Monday, June 6, 2011

Monkey See, Monkey Do

"Monkey see, monkey do is a saying that originated in Jamaica in the early 18th century and popped up in American culture in the early 1920s. The saying refers to the learning of a process without an understanding of why it works." (Wikipedia)

The following story, found all over the Web, was forwarded to me by Roger Armstrong, a fellow fire leader and friend from Australia.

(A rationale for unwritten ground rules and their costs)

If you start with a cage containing five monkeys and inside the cage, hang a banana on a string from the top and then you place a set of stairs under the banana, before long a monkey will go to the stairs and climb toward the banana.

As soon as he touches the stairs, you spray all the other monkeys with cold water. After a while another monkey makes an attempt with same result. All the other monkeys are sprayed with cold water. Pretty soon when another monkey tries to climb the stairs, the other monkeys will try to prevent it.

Now, put the cold water away. Remove one monkey from the cage and replace it with a new one.

The new monkey sees the banana and attempts to climb the stairs. To his shock, all of the other monkeys beat the crap out of him. After another attempt and attack, he knows that if he tries to climb the stairs he will be assaulted. Next, remove another of the original five monkeys, replacing it with a new one. The newcomer goes to the stairs and is attacked. The previous newcomer takes part in the punishment with enthusiasm. Then, replace a third original monkey with a new one, followed by a fourth, then the fifth.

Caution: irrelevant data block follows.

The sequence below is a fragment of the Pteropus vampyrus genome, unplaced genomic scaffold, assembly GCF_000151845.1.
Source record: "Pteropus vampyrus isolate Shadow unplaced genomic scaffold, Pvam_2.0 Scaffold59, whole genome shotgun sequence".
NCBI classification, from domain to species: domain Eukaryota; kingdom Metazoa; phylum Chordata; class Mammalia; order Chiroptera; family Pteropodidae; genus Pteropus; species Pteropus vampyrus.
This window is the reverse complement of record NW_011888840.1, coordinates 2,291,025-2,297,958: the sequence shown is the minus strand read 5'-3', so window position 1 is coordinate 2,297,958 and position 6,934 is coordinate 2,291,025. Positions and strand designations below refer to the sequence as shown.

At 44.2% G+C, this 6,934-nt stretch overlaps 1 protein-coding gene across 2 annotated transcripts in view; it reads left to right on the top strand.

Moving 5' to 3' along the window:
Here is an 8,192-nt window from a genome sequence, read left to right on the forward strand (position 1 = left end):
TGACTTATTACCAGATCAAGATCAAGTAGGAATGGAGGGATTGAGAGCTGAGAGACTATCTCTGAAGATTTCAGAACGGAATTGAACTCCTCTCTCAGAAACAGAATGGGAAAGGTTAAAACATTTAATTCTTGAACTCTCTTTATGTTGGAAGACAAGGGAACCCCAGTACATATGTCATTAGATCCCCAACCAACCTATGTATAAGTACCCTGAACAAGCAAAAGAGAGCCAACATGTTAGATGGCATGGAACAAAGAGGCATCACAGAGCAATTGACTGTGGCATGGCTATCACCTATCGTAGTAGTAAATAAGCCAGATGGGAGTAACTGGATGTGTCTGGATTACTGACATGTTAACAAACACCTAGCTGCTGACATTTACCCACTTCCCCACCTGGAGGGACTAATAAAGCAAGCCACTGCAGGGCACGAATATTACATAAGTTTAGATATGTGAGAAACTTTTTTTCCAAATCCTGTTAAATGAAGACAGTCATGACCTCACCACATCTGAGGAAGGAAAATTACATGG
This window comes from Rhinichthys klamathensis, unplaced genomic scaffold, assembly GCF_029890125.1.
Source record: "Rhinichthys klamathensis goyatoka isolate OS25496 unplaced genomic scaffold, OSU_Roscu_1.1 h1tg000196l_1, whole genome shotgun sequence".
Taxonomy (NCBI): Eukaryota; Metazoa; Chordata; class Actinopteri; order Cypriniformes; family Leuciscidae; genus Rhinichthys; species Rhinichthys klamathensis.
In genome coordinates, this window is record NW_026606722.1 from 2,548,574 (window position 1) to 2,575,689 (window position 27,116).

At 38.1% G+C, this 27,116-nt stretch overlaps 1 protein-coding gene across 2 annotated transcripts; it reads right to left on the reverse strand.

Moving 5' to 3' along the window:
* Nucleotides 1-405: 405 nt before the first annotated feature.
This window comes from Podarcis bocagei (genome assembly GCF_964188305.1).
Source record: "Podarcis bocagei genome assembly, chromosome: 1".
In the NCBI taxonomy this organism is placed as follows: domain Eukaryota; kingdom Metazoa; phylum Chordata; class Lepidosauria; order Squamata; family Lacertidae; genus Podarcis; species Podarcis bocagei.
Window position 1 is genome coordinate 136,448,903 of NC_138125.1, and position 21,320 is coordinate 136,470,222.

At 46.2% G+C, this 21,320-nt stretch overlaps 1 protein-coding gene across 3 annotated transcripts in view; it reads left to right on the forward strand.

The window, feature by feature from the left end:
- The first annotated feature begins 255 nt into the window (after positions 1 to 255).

Every time the newest monkey takes to the stairs he is attacked. Most of the monkeys that are beating him up have no idea why they were not permitted to climb the stairs. Neither do they know why they are participating in the beating of the newest monkey.

Finally, having replaced all of the original monkeys, none of the remaining monkeys will have ever been sprayed with cold water. Nevertheless, none of the monkeys will try to climb the stairway for the banana. Why, you ask? Because in their minds that is the way it has always been.

The Moral of the Story

Does this sound like your workplace? Your team?

Sometimes it pays to listen to the new monkey. They often perceive situations with which you are familiar with a different perspective.

A new monkey has the potential to question the way we do things around here from within a contemporary rather than historical context.

If you listen to the new monkey there are rewards and opportunities to be realised that cannot be seen by older and wiser heads.

Are you an older and wiser head? Do you listen to your new monkeys?


Image compliments of babytalk clothing
(No monkeys were hurt in the development of this story.)

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